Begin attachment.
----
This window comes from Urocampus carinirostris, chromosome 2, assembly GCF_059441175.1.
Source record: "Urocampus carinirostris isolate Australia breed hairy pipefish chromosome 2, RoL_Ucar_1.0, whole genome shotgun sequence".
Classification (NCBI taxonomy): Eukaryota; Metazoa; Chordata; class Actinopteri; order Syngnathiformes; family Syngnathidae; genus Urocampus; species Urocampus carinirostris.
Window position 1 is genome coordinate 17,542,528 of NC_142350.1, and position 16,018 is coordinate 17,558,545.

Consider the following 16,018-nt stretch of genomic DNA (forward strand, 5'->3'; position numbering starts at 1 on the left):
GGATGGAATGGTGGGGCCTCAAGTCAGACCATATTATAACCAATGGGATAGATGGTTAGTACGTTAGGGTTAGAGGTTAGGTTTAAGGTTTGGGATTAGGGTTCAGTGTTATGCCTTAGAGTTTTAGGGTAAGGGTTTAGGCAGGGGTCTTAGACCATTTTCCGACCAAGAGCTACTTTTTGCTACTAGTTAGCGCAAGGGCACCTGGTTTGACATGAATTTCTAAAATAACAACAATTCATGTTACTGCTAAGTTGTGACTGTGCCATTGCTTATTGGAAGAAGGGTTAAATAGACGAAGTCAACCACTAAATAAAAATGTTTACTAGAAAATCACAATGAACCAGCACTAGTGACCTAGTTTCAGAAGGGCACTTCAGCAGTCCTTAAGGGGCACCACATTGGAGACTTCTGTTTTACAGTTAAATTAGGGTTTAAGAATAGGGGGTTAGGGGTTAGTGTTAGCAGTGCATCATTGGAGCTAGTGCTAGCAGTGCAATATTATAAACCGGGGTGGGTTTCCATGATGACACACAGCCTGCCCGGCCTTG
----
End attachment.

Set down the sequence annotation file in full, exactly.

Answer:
This window comes from Urocampus carinirostris, chromosome 2, assembly GCF_059441175.1.
Source record: "Urocampus carinirostris isolate Australia breed hairy pipefish chromosome 2, RoL_Ucar_1.0, whole genome shotgun sequence".
Classification (NCBI taxonomy): Eukaryota; Metazoa; Chordata; class Actinopteri; order Syngnathiformes; family Syngnathidae; genus Urocampus; species Urocampus carinirostris.
Window position 1 is genome coordinate 17,542,528 of NC_142350.1, and position 16,018 is coordinate 17,558,545.

Consider the following 16,018-nt stretch of genomic DNA (forward strand, 5'->3'; position numbering starts at 1 on the left):
GGATGGAATGGTGGGGCCTCAAGTCAGACCATATTATAACCAATGGGATAGATGGTTAGTACGTTAGGGTTAGAGGTTAGGTTTAAGGTTTGGGATTAGGGTTCAGTGTTATGCCTTAGAGTTTTAGGGTAAGGGTTTAGGCAGGGGTCTTAGACCATTTTCCGACCAAGAGCTACTTTTTGCTACTAGTTAGCGCAAGGGCACCTGGTTTGACATGAATTTCTAAAATAACAACAATTCATGTTACTGCTAAGTTGTGACTGTGCCATTGCTTATTGGAAGAAGGGTTAAATAGACGAAGTCAACCACTAAATAAAAATGTTTACTAGAAAATCACAATGAACCAGCACTAGTGACCTAGTTTCAGAAGGGCACTTCAGCAGTCCTTAAGGGGCACCACATTGGAGACTTCTGTTTTACAGTTAAATTAGGGTTTAAGAATAGGGGGTTAGGGGTTAGTGTTAGCAGTGCATCATTGGAGCTAGTGCTAGCAGTGCAATATTATAAACCGGGGTGGGTTTCCATGATGACACACAGCCTGCCCGGCCTTG